Over the last two years, COVID lockdowns have dealt on-and-off blows to economies worldwide. But once the pandemic’s effects on the financial system and economy fade, we are set to return to more slow-and-steady economic growth. We at Endeavour Vision believe that healthcare investors have an opportunity to look beyond the shorter-term pandemic-related and geopolitical volatility by investing in scarce, defensive, and uniquely sustainable growth that will remain well-rewarded.
To avert a lasting recession, central banks around the world, among them the US Federal Reserve, bought back assets at a historic pace and scale during the pandemic. This created unprecedented liquidity that enabled governments to deliver a range of stimulus measures. Crucially, much of this liquidity ended up in the hands of investors and consumers. In the US, consumers created a bona fide demand shock and emerged as a key driver of inflation. However, with inflation recently starting to outrun wage growth and the peak expenditure of the US holiday season behind us, this spending spree is bound to come to an end.
Throughout the pandemic, we’ve also seen unusually low US labour participation on top of higher hiring demand. But while an ageing population is the main long-term structural driver of this shrinking workforce, the pandemic also created several short-term challenges to the American labour market, such as workers taking time off to care for their families during lockdowns or taking early retirement following an investment windfall. We expect some of these effects to ease during the year.
We are looking for structural growth to return to favour
As economies were brought to their knees and an abundance of freshly printed money entered circulation, the last two years saw investors favour expensive growth stocks, creating the perfect playground for companies with novel, transformative, often unproven business models. However, with the – transient – bounce back in economic growth and looming interest rate hikes, the premium on such stocks has started to fade. Instead, investors have in late 2021 and early 2022 been favouring value stocks—cheaper shares that only appreciate when the wider economy is on the up. With investor expectations on interest rates settling, the US consumer cooling off and geopolitical uncertainty adding a potential brake to economic growth prospects, we will be looking for investors to turn back to defensive, structural growth investments. Especially in a medium-term environment in which the US and other major economies are likely to return to structurally underwhelming economic growth in the low single digit percentages with astoundingly few higher-growth companies to go around. In fact, only two sectors consistently generate the significant structural growth that investors tend to favour in such contexts: technology and healthcare.
As healthcare investors, then, the key question is: where can we find the best structural growth opportunities in this sector?
How healthcare delivers structural growth
Ageing populations are driving increases in chronic, expensive-to-treat conditions such as cardiovascular disease, cancer, and diabetes. A classic example of structural growth. What is more, healthcare cost inflation has outpaced economic growth for over a decade – which means that healthcare innovation occurs not just despite, but because of spiraling costs. This adds sustainability on top of the structural nature of healthcare growth.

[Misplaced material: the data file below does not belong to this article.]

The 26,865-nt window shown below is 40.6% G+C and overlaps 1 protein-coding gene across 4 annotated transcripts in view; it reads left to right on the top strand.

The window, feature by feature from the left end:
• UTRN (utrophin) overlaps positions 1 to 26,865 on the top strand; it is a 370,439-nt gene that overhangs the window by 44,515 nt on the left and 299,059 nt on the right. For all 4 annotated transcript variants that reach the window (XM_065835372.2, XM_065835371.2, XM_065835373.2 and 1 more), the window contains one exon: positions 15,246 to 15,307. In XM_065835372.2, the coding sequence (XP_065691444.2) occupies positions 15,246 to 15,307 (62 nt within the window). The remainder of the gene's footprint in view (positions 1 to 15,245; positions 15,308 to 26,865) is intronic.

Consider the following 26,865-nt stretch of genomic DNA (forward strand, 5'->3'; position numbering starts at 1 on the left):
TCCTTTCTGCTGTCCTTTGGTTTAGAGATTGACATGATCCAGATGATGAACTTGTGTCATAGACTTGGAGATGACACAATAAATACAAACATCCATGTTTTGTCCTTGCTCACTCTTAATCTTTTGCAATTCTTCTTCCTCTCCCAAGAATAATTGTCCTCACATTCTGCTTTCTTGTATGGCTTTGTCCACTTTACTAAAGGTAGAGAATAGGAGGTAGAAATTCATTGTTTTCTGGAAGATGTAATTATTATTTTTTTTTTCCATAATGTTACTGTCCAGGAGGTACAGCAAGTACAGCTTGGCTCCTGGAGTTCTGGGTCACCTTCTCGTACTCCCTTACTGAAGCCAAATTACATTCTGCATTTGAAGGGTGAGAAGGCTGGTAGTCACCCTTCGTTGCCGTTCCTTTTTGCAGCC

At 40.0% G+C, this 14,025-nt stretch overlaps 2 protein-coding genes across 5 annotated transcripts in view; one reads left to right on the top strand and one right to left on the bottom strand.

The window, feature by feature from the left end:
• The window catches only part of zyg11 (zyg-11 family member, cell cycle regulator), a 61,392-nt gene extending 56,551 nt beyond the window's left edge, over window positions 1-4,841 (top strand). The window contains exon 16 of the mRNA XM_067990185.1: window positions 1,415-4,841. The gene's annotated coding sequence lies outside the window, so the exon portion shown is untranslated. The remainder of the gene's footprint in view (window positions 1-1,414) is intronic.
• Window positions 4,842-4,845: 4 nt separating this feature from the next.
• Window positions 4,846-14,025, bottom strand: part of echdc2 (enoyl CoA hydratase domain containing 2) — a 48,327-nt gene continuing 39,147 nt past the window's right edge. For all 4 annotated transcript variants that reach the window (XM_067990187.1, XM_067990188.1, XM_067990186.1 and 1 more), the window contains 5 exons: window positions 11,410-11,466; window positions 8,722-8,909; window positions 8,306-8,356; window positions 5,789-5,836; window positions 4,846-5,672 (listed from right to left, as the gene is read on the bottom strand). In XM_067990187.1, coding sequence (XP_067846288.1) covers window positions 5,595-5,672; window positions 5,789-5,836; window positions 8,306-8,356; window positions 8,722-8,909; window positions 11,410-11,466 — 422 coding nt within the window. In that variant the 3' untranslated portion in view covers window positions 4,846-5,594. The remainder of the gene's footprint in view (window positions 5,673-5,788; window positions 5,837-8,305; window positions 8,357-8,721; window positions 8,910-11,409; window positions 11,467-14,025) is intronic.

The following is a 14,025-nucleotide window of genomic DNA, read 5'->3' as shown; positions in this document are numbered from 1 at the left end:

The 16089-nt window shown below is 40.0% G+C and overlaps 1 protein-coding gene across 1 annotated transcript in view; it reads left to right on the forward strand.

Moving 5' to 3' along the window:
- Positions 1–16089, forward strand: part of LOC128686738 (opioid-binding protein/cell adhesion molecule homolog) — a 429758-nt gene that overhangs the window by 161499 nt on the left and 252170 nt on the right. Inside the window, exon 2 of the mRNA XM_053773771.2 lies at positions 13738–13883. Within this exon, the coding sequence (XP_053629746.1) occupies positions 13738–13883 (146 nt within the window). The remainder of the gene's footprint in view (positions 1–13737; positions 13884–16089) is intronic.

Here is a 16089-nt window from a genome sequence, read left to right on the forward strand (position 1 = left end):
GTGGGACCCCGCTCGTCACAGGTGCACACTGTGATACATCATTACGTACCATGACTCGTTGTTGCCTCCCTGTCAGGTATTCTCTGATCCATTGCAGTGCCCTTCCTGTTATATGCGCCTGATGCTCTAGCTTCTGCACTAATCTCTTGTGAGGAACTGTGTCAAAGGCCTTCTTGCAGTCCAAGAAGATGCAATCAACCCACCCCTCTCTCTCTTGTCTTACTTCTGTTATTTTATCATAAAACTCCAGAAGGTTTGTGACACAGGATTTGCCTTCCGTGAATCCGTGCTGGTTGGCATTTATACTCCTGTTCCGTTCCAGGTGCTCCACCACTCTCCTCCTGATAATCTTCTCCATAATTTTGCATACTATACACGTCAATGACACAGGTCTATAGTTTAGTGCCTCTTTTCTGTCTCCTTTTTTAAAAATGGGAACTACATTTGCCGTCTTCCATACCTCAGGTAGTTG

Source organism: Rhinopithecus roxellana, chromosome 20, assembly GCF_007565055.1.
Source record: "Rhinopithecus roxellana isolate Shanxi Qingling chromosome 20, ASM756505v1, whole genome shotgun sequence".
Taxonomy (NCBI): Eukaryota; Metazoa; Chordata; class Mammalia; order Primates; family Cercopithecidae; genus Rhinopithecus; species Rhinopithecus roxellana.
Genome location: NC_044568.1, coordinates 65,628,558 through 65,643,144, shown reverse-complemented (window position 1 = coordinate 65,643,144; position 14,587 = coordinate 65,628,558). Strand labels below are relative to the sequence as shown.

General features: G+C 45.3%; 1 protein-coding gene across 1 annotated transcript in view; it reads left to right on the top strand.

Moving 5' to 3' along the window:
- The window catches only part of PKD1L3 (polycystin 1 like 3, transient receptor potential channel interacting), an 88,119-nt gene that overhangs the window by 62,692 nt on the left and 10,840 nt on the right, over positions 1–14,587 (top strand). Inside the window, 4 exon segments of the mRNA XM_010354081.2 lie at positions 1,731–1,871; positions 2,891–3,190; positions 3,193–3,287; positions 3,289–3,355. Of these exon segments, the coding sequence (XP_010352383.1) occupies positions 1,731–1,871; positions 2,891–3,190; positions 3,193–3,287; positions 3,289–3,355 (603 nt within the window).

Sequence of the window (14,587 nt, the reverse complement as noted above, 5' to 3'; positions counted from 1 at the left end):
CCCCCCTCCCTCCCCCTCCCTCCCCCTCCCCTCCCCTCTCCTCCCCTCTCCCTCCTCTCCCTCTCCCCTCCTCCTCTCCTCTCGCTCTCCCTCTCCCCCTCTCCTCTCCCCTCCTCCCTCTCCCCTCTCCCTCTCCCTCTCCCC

This has never been truer than in the wake of the pandemic, as healthcare budgets are cut rather than increased. And current challenges to the sector are not just financial. Labour shortages are also a growing concern. Healthcare workers have been quitting their jobs by the hundreds every month, disillusioned by the ebb and flow of COVID hospitalizations and the harsh reality of the pandemic.
Investing in innovation
The challenge of scarce labour is precisely what some of Endeavour Vision’s portfolio companies are tackling head-on, including IntelyCare, to name just one. IntelyCare is a tech-enabled staffing company and one of the flagship investments in our latest fund. The company helps post-acute care centres in the US overcome the difficulty of rapidly sourcing qualified short-term staff in a way that puts the needs and preferences of nurses at the core of their matching algorithm. This technology-led approach has enabled IntelyCare to successfully fill shifts at two to three times the rate of traditional staffing agencies, reducing costs by allowing more patients to be cared for outside of expensive hospital settings.
We think that the need to overcome staffing challenges, reduce costs and increase efficiency in the healthcare sector will remain front and centre. In addition to existing investments, we therefore continue to look for additional opportunities in this area. For example, could the labour-intensiveness of clinical trials be addressed by using technologies such as sensors, smart devices, or new diagnostic platforms to replace centre visits with data collection in subjects’ homes? Elsewhere, might we take a more holistic approach to caring for people with chronic diseases by replacing the handholding of healthcare workers with digital tools? Or could we, by moving closer to a healthcare approach in which patients are also consumers, empower people to take more responsibility for their own health? What better way to help reduce pressure on the system’s financial and human resources?